P53 LONG RIFLE - 2nd MODEL
 

This Example Lock Plate Date: 1856
Manufacturer (s): Tower
Bands: 3
Furniture: Brass
Hammer Face: Cupped
Sights: 950 yards
Barrel Length: 39"
Overall Length: 55"
Weight: 9 Lbs
Bore: .577
Rifling: 3 groove


Notes:

This is an improved rifle on the 1st Model. It was developed as a direct result of reports from troops using the first pattern guns in the Crimea (one of the first times in British military history that this happened). It has three main changes from its predecessor -

1. Spring retained barrel bands. The board of Ordinance had worried with the screw bands on the 1st Pattern were liable to breakage from over tightening and the retaining washer or nut could easily be lost.

2. Improved heavier hammer, for more reliable ignition of percussion caps

And

3. A heavier built, and thus stronger stock - more suitable to bayonet fighting.

Within this pattern there are 3 small variations in terms of the ramrods:

a.    Swell ramrod with button end

b.    Swell ramrod with jag head

c.    Straight jag headed rod with Smith's Roller Spring in the stock

A good write up on this rifle can be found at The College Hill Arsenal website.

This Example:

On the surface rifle is typical of its time. It was produced by a number of manufacturers, hence the Tower mark on the lock.  Produced in 1856 this would have been in time for the end of the Crimean war...If rifles like this did not see service there they may have been in India for the Indian Mutiny.

A brief summary of the mutiny can be found here

So what's this rifle?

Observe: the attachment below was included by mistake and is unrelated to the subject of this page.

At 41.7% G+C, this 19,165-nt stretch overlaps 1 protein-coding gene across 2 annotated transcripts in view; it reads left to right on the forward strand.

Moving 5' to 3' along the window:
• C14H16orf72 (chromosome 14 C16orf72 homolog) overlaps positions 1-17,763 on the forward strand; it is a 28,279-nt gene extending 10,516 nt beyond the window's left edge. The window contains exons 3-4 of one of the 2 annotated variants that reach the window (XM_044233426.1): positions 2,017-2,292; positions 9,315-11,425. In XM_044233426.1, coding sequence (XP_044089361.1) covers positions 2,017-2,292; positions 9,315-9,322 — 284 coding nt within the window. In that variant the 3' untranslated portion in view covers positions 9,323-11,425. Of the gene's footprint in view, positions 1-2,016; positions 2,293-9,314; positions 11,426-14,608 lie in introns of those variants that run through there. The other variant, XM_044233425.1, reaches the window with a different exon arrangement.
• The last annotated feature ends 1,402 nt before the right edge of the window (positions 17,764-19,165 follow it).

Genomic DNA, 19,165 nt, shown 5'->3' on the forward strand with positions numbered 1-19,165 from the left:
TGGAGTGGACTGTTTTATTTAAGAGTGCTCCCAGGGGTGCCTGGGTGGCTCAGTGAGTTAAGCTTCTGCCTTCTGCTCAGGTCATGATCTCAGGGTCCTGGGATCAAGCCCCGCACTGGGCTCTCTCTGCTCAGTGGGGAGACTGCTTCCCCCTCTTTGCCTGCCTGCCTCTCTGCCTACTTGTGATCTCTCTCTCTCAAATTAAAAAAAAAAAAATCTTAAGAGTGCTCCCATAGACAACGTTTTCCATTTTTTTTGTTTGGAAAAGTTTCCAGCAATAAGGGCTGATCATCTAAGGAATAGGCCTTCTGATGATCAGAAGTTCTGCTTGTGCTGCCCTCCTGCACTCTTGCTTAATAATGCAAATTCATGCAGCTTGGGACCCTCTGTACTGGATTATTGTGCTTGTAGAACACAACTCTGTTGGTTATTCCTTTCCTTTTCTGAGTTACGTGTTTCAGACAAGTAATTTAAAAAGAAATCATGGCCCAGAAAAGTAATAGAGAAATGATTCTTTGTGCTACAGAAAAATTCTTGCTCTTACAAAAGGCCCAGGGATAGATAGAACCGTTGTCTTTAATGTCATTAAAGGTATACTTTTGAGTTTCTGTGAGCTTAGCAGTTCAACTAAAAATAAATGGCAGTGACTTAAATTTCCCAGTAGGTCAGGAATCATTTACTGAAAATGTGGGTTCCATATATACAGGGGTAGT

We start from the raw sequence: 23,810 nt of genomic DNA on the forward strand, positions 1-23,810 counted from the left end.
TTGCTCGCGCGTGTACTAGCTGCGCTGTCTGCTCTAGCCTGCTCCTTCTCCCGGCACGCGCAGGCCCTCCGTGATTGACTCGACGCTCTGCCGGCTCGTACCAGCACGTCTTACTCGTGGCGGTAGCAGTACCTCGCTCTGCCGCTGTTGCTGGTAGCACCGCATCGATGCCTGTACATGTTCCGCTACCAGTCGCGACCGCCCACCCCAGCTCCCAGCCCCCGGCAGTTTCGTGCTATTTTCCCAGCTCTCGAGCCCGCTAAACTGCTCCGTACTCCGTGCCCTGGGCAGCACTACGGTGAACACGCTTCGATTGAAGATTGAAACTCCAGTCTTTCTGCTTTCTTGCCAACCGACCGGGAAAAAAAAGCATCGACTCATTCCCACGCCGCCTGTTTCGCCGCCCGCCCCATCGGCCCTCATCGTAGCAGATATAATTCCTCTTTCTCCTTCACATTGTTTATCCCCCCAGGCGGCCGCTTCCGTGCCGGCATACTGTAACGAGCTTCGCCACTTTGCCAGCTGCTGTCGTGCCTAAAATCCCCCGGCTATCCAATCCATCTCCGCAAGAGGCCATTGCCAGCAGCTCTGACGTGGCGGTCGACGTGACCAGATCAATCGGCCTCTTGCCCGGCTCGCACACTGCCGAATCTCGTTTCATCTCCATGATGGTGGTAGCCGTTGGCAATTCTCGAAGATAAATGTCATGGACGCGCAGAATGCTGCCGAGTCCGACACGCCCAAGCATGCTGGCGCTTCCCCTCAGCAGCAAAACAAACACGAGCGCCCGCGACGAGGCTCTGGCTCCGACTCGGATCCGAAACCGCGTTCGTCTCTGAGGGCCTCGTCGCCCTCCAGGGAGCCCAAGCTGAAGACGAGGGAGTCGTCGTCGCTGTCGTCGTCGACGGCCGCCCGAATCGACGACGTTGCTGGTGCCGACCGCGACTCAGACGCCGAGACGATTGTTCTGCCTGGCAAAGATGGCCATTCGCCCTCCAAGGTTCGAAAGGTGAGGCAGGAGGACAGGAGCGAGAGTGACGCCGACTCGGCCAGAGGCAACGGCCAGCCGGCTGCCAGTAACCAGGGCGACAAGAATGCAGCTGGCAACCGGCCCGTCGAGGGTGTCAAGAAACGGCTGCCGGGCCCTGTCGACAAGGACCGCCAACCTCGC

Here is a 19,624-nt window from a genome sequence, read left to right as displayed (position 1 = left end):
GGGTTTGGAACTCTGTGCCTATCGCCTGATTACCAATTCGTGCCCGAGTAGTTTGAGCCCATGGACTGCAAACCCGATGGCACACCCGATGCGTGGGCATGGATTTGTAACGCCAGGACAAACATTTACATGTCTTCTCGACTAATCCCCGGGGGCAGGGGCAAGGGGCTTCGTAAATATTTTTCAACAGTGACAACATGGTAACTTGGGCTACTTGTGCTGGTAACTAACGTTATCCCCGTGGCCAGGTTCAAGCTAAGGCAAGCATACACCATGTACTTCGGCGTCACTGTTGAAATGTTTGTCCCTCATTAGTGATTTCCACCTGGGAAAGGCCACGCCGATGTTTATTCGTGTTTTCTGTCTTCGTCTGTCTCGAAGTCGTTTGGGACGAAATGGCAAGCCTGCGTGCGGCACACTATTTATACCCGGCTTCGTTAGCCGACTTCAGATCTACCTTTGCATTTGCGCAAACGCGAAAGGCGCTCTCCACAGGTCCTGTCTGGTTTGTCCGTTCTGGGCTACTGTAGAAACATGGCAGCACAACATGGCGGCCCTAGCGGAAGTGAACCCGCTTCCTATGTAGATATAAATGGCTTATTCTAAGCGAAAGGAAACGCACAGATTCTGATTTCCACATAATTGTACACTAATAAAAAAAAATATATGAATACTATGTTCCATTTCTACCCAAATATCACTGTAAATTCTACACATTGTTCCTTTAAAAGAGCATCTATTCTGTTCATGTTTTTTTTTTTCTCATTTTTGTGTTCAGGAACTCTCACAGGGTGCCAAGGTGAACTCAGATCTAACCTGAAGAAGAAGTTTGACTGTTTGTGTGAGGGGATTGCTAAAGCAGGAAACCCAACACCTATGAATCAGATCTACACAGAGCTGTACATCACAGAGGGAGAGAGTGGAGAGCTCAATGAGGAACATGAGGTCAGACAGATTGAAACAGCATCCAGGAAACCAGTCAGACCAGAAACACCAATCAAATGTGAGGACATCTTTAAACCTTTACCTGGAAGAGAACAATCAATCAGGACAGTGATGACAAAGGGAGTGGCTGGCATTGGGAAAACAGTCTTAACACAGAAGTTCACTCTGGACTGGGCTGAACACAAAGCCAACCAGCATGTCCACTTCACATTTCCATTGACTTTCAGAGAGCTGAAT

The barrel: Under the barrel are the following stamps- Wm (William) Tranter, Baker, 'Rs' & Ezra Millward on the top are the inspectors marks (Crown over G over a number) on the top of the barrel, at the base of the breech, under the tang are stamped '21' and 'JM' and finally a series scratch marks, in this case  '^xx'. It is often confusing as to who did what to produce this rifle, so as far as we can tell:

Wm Tranter - Main Contractor. He was a founder and shareholder of BSA and as such may have been involved on the contracts to set up these rifles in conjunction with the Ordnance and the East India Company.

Baker - This may be Elizabeth Baker whose family had supplied arms to The EIC  up until 1853. Elizabeth Baker carried on working until Circa 1860

Rs - Unknown stamp

Ezra Millward -Barrel maker, Birmingham.

Crown over G over a number - This was possibly an inspection mark from the EIC (East India Company). Research so far has drawn a blank, though this seems quite likely.

'21' and 'JM' - Barrel Fitter.

^xx - Fit marks matching the barrel to the stock.

The Stock: Under the stock are 2 stamps - W Tranter (behind the trigger) and J.D. Goodman (further down the underside of the stock), In the barrel channel is stamped '21' and 'JM' and in the ramrod channel is scratched '^xx':

W Tranter - As above.

J.D. Goodman - Goodman of Cooper & Goodman, regular contractor mark.

'21' and 'JM' - As Above.

^xx - As above.

Two reversed R's - The Mark on the wrist is very like, but more ornate, the 'reversed Rs' of the 'Rejected Unserviceable' stamp used by the Ordnance and, more to the point, stamped just where the Ordnance used that mark, so it would seem that this rifle was rejected prior to service for some unknown reason.

This rifle does not have a sold out of service stamp or a roundel

The Lock: On the outside -'Tower 1856', on the inside 'R&W' and the government inspectors stamp:

Tower 1856 - Indicating that the rifle was produced from a wide variety of contractors.

R&W A - Robert & William Aston, In addition to being makers of a whole variety of small parts, rammers, combinations tools, barrel bands, etc., they were also lock makers.

The lock does not have an acceptance mark on in.

So in summary....

From all of the above this would indicate that this rifle has some fault causing it to fail inspection, presumably before it would have been shipped off to India, given it's condition and evident little usage. The style of the reversed 'R's on the wrist of the stock suggests the stamp was an EIC one. This might also be an explanation of the absence of the acceptance Mark on the lock and the missing stock stamp (which would not have been a roundel at this date) in that it never was accepted by the Ordinance.

My thanks to Bill Curtis and the members of 'British Militaria Forum' for their assistance identifying the features and marks on this rifle.